Column, 614 words

The Best Way to Keep Our Water Safe

Once we stop relying on fossil fuels, we can forget about coal-related accidents.

Jill Richardson

2014 has been a bad year for drinking water. First, a coal industry chemical spill left West Virginia residents in nine counties with water so polluted they could only use it to flush their toilets. And now 82,000 tons of coal ash have found their way into a river that supplies drinking water to parts of North Carolina and Virginia.

Coal ash, by the way, is what remains after coal is burnt for electricity. And it’s chock full of stuff you don’t want in your drinking water, like cadmium and arsenic.

In this case, Waterkeeper Alliance tested water samples taken from the Dan River following the recent spill. They found high levels of arsenic, chromium, and lead.

richardson-coalashspillpollutionenergyfossilfuelssolarwindpowercontaminationpoison-Waterkeeper Alliance Inc.

Waterkeeper Alliance Inc./Flickr

In a letter, Waterkeeper pointed out that these heavy metals are “bioaccumulative.” That means that while the authorities and the company that spilled the coal ash, Duke Energy, fumble to clean up the mess, these toxins will find their way into the web of life in the river and they will stay there for a long time.

Bioaccumulation occurs when microbes, plants, or other critters on the bottom of the food chain take in a contaminant. Let’s say it’s a type of small fish that takes in the toxic chemical. A larger fish might eat several of those small fish every single day — and along with them, it will accumulate the toxin from each of them. Then perhaps a bird of prey will eat several of the large fish. More and more of the chemical accumulates with each step up the food chain.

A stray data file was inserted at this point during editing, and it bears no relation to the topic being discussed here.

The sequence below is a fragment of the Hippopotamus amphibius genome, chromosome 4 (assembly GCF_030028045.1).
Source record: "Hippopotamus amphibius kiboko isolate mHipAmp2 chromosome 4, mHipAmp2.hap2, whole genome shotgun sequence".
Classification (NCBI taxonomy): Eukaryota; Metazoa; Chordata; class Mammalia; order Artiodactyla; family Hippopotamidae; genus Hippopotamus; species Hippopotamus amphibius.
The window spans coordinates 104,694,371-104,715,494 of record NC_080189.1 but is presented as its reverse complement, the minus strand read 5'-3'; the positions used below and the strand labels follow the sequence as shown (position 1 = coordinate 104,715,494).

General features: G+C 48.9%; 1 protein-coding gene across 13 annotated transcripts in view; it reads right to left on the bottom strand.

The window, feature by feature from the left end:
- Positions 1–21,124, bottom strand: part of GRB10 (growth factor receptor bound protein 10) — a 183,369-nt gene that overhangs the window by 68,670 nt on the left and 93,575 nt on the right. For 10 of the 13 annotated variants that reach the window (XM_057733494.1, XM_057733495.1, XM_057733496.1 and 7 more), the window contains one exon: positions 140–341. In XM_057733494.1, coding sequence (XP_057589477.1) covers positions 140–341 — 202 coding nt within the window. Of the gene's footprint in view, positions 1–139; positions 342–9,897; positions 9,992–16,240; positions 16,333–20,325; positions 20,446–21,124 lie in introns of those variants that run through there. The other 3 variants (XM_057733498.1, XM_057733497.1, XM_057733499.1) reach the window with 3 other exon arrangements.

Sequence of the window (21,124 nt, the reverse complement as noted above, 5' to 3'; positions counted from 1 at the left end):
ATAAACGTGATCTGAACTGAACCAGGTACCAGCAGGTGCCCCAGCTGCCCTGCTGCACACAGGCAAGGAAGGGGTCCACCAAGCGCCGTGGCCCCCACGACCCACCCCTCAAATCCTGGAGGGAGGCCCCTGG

Maybe the concentration of the chemical will kill the top predator immediately — or maybe it won’t. But it might impact that animal’s ability to reproduce, or it could result in severe health problems for the animal’s young.

All the while, Duke Energy will be cleaning its coal ash out of the water (we hope) — but the damage is done for the species that have already consumed toxic chemicals and stored them in their own bodies.

By the way, humans are the top of the food chain, and we like to eat fish too. Hope you didn’t plan on fishing in the Dan River anytime soon. I wouldn’t.

Some will use this occasion to call for stricter regulation or more inspections. And that’s probably a really good idea, since apparently the coal industry cannot seem to keep its harmful byproducts out of our drinking water supplies these days.

But what about the other alternative? That is: getting our energy from sources that do not pose any risk for such disasters in the first place.

The obvious low-hanging fruit is efficiency. If your light bulbs or your refrigerator are twice as efficient as older models, then you still get all of your modern conveniences while using half as much energy. If you’ve got excellent insulation in your house, then you can use less power — and pay less money — to keep your home the same comfortable temperature.

Better yet are innovations that require no electricity at all, like designing homes to maximize natural light and to naturally keep warm in the winter and cool in the summer. And if you aren’t remodeling your house, you could strategically plant deciduous trees near your home to block the sun in the summer while letting it through in the winter.

But in the end, the only real fix will be switching to sustainable technologies like wind and solar energy. Even a very efficient car still requires oil. After all, another name for a massive solar energy spill is “a sunny day” — and I prefer that to toxic drinking water. Don’t you?

OtherWords columnist Jill Richardson is the author of Recipe for America: Why Our Food System Is Broken and What We Can Do to Fix It. OtherWords.org